From Kirkus Reviews
These writings from jazz great Louis Armstrong swing with the same warmth, rhythms, and inventive phrasing that made his music so popular. Armstrong toured with a typewriter and used it often for journals, writing letters to friends or strangers, and supplying reporters with material about his life. Eavesdropping backstage on Armstrong and his bandmates would make worthwhile reading for any jazz fan or historian, regardless of Armstrong's ability as a writer. But Armstrong writes well, in a style completely his own. Editor Brothers provides context and insight through short introductions to each piece. But he has a deep respect for Armstrong and has interfered as little as possible with his idiosyncratic writing. Armstrong developed a unique usage of quotation marks, commas, dashes, and underscoring that gives the writing its rhythm. In a letter to his manager, Joe Glaser, he writes ``IJust, Love, Your, Checks, in, My POCKETSOH They look so pretty, until, I hate like hell to cash them.'' Armstrong uses jazz argot, much of it now assimilated into the language, translating when he thinks it necessary: ``Here's how we were busted (arrested to you) . . .'' Of some sharp sight-reading musicians he writes, They might read a Fly Speck, if it get in the way.'' The collection covers Armstrong's entire life, from his poor beginnings in New Orleans to his heyday in Chicago to his last years in Corona, New York. But the most compelling reading comes from Armstrong on his passions for music, gage (marijuana), and laxatives. He even signed a telegram to President Eisenhower (offering to take ``those little negro children personally into Central High School'') ``Am Swiss Krissly Yours . . .'' Swiss Kriss was the herbal laxative to which Armstrong credited his health. This collection transcends jazz and conventional grammar, revealing the humor and spirit of a legendary entertainer. (29 halftones) -- Copyright ©1999, Kirkus Associates, LP. All rights reserved.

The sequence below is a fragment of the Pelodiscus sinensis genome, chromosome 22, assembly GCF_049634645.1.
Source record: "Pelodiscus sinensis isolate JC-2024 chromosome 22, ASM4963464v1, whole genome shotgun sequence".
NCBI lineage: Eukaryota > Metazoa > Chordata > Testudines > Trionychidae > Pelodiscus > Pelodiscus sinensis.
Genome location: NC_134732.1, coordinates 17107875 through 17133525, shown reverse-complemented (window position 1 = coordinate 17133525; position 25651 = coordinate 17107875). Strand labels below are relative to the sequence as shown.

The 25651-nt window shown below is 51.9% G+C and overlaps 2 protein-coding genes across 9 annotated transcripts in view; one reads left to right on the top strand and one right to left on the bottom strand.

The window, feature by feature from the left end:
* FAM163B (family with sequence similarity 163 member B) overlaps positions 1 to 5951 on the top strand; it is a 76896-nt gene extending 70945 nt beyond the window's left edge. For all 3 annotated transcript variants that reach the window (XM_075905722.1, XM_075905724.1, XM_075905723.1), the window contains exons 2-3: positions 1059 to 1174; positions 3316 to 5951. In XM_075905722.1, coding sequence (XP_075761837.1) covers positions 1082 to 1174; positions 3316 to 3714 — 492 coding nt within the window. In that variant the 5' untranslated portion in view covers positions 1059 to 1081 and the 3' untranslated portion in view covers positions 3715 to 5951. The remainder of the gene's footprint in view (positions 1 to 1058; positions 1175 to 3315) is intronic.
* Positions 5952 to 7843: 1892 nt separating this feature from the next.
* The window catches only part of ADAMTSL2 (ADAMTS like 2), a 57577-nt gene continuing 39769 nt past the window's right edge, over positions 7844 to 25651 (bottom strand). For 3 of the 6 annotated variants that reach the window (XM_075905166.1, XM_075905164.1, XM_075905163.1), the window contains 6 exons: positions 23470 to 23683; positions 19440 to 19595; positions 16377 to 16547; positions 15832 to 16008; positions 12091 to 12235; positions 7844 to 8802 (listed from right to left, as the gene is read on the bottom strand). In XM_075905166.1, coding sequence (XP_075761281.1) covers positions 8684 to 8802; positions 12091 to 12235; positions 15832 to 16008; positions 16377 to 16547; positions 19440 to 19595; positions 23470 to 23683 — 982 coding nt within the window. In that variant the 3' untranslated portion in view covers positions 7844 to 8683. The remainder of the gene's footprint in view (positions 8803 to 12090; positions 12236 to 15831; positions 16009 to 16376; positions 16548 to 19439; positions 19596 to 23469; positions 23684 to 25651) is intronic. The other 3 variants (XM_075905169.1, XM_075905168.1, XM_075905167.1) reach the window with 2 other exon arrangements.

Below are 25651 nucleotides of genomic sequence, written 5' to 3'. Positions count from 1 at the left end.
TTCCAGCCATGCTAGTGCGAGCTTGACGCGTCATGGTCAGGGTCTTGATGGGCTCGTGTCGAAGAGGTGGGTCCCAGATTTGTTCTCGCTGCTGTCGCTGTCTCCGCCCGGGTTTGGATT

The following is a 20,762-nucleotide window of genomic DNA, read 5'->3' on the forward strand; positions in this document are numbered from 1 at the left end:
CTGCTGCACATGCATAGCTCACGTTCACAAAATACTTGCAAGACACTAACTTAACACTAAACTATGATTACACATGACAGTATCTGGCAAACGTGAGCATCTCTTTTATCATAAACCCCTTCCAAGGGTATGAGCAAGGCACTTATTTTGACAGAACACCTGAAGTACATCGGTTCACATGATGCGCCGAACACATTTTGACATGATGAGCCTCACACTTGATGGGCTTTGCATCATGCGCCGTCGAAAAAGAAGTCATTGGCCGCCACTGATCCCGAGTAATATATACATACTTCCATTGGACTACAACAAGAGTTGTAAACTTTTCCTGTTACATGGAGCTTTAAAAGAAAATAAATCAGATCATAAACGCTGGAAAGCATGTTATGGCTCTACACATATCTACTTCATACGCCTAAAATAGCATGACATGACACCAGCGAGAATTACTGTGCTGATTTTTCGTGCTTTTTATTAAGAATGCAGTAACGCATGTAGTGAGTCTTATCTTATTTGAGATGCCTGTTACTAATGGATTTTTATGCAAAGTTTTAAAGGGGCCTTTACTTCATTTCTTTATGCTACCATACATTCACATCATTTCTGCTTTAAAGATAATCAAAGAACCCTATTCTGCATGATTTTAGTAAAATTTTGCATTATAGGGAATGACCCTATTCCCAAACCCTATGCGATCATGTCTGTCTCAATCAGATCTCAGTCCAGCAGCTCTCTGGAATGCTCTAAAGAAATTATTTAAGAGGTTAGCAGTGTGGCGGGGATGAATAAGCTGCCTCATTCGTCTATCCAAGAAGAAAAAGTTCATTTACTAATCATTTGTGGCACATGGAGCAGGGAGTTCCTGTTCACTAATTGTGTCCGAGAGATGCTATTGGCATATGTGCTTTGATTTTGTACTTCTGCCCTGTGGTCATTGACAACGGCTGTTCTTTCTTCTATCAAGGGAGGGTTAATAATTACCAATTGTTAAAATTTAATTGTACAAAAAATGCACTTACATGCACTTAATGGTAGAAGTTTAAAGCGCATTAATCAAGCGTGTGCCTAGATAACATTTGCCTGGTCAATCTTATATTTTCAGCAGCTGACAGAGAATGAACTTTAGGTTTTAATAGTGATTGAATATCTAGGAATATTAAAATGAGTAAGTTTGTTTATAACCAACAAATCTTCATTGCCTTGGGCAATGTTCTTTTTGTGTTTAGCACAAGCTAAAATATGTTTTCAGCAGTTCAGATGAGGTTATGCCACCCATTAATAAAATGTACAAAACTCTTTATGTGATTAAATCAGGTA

--This text refers to an out of print or unavailable edition of this title.
"A fascinating collection of the unpublished writings of jazz trailblazer Armstrong, perhaps the most prolific writer among the jazz greats.... These revealing letters and writings give readers a fascinating glimpse into Armstrong's early musical influences, rise to fame, life on the road, role in the Civil Rights movement, and final years. Carefully preserving Armstrong's idiosyncratic style and adding previously unpublished photos, Brothers illuminates the character and times of a jazz icon."--Library Journal
"Louis Armstrong was a wonderful writer, vivid and candid, but until now his most personal reflections were known only to researchers. Thomas Brothers has superbly collected them in an entertaining volume that will prove indispensable to anyone who wants to understand the genius who transformed American music."--Gary Giddins, author of Visions of Jazz
"This book is like a long visit to Louis Armstrong's house in Queens.... Delightful and revealing.... By itself, this book explains why Louis Armstrong was by far the greatest and warment communicator jazz shall ever know."--George Avakian, jazz record producer
"Scholarly but approachable and engrossing, the book adds vitally to our knowledge of one of the greatest twentieth-century Americans."--BooklistLouis Armstrong, In His Own Words
is essential reading on the life of this legendary figure and the early jazz scene."--Down Beat